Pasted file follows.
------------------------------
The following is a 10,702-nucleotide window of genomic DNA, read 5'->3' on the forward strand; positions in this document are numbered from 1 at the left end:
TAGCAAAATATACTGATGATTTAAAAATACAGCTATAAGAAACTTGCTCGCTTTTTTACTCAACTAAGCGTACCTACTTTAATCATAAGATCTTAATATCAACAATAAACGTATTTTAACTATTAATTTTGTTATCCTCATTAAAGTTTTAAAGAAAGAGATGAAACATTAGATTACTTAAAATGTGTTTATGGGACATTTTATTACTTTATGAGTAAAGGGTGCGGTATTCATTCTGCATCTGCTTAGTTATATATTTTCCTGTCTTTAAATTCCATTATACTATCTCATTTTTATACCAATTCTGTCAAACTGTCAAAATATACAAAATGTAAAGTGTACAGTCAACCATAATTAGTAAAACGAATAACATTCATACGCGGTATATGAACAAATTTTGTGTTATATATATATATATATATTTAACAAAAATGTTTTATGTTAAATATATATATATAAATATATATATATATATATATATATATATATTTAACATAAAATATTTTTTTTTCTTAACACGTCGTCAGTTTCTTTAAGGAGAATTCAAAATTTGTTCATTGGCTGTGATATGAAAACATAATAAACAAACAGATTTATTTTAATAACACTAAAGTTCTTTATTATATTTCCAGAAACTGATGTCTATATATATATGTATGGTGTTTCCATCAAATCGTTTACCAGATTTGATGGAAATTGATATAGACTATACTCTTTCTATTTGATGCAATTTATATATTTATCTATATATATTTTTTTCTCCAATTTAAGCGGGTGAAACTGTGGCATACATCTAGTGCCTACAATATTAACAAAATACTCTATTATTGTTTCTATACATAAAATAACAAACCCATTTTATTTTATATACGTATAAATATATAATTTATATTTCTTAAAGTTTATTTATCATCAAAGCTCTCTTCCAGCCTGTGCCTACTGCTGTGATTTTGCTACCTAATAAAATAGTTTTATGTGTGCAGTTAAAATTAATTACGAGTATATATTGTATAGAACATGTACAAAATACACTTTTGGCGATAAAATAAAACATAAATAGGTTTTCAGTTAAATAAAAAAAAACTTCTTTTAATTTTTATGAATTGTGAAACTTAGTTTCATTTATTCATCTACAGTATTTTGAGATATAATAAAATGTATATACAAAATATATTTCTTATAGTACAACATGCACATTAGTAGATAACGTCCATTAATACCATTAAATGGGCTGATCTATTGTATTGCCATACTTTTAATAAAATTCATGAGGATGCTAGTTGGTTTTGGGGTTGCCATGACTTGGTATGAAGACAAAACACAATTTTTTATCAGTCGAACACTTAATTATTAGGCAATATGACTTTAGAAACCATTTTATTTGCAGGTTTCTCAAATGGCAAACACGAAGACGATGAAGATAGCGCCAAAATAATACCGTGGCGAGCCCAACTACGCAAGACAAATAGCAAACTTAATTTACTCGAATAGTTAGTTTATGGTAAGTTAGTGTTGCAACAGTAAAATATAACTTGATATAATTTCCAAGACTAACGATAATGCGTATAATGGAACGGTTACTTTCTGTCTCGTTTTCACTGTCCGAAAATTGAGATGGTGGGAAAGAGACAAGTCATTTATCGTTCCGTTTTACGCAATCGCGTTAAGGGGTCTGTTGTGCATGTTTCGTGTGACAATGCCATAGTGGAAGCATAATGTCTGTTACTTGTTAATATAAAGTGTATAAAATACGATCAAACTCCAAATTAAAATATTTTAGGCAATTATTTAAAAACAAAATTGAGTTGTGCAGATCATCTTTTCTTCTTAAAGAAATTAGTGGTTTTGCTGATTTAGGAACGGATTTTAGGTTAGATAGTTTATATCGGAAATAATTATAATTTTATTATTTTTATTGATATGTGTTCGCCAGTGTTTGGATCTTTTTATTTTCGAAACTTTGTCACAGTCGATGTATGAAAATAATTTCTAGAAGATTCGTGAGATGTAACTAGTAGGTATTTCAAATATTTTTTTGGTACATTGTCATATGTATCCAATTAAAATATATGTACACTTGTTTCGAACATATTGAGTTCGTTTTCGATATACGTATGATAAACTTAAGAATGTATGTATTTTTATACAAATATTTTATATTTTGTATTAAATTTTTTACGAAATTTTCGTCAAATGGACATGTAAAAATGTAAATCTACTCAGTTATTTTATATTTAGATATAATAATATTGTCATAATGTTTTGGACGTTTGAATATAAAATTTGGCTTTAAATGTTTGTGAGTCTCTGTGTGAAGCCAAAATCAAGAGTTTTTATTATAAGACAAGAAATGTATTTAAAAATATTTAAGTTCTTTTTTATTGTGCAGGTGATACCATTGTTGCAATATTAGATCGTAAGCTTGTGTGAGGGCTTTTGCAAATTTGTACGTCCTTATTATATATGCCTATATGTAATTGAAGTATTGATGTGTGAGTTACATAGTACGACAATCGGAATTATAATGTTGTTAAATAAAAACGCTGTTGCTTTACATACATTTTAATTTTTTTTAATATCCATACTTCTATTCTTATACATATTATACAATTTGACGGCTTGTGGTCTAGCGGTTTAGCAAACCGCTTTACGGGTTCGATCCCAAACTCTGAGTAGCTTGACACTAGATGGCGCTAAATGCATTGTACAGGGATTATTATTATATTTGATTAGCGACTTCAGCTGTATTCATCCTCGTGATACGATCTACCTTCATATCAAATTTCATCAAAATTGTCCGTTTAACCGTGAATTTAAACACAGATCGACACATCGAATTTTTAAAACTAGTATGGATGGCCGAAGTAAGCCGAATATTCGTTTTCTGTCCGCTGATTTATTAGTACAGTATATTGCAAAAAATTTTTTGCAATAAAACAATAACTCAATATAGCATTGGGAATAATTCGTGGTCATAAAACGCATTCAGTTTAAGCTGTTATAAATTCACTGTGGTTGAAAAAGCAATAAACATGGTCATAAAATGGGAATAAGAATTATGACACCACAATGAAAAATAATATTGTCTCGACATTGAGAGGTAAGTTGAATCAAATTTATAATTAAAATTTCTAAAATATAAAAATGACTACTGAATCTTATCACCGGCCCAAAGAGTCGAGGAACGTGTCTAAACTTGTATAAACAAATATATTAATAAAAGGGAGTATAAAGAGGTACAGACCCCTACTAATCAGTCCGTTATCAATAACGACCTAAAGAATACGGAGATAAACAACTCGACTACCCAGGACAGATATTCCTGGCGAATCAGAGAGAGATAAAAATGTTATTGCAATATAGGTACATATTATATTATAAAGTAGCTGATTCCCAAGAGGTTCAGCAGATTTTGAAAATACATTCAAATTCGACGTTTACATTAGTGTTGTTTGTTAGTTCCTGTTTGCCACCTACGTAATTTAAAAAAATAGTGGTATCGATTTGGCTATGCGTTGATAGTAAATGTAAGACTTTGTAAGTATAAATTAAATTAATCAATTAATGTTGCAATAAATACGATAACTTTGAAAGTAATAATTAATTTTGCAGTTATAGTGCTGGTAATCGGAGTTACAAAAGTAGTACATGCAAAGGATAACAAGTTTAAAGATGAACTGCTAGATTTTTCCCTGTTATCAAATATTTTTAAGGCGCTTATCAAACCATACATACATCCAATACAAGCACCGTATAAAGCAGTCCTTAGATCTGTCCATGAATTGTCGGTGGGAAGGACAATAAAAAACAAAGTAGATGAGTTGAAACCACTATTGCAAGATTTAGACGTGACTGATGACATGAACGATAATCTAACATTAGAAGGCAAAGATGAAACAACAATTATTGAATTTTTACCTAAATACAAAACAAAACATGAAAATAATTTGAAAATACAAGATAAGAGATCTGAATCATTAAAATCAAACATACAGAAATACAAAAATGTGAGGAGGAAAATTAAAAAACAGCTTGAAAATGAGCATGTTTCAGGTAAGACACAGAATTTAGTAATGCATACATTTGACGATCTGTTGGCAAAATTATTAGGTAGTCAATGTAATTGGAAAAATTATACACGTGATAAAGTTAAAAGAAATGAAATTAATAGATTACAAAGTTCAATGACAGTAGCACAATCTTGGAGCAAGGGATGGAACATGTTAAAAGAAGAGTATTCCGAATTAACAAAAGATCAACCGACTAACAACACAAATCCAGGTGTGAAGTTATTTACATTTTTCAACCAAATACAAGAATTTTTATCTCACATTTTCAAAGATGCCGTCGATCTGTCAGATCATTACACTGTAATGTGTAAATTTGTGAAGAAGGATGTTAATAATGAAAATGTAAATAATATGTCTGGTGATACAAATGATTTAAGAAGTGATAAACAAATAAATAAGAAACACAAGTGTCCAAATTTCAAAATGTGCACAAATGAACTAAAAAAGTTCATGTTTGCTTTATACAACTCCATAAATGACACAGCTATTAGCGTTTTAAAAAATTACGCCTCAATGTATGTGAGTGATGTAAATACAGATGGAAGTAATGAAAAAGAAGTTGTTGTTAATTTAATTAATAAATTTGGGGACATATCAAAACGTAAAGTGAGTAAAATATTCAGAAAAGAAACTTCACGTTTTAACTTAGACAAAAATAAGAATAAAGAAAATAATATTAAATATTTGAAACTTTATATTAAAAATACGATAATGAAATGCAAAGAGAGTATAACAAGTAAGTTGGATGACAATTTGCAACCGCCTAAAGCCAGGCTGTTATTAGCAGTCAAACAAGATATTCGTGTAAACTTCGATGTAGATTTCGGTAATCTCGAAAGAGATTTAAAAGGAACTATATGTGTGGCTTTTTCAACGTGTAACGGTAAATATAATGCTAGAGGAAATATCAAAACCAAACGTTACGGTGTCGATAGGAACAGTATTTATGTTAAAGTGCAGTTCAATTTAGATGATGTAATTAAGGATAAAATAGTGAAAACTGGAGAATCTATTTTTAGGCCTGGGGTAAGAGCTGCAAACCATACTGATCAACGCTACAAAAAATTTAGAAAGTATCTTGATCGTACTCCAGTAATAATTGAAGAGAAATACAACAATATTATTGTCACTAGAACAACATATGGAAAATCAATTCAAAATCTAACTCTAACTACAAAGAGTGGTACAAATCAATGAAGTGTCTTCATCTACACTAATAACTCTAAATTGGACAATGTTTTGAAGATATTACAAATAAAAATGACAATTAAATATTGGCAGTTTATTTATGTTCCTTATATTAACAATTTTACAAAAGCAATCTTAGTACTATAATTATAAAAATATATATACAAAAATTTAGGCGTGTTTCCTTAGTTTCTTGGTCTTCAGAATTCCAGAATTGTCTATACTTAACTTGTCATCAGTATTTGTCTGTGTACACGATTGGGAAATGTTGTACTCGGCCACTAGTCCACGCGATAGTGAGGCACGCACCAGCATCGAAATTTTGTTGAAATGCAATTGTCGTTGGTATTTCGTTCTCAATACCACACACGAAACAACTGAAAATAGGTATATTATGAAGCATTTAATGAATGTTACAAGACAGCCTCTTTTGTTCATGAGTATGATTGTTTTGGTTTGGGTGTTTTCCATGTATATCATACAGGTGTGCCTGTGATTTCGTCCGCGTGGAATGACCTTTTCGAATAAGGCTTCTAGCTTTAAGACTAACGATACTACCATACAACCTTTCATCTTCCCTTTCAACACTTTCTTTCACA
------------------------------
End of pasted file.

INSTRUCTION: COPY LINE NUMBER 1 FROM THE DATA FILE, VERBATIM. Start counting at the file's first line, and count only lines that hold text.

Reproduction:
The following is a 10,702-nucleotide window of genomic DNA, read 5'->3' on the forward strand; positions in this document are numbered from 1 at the left end: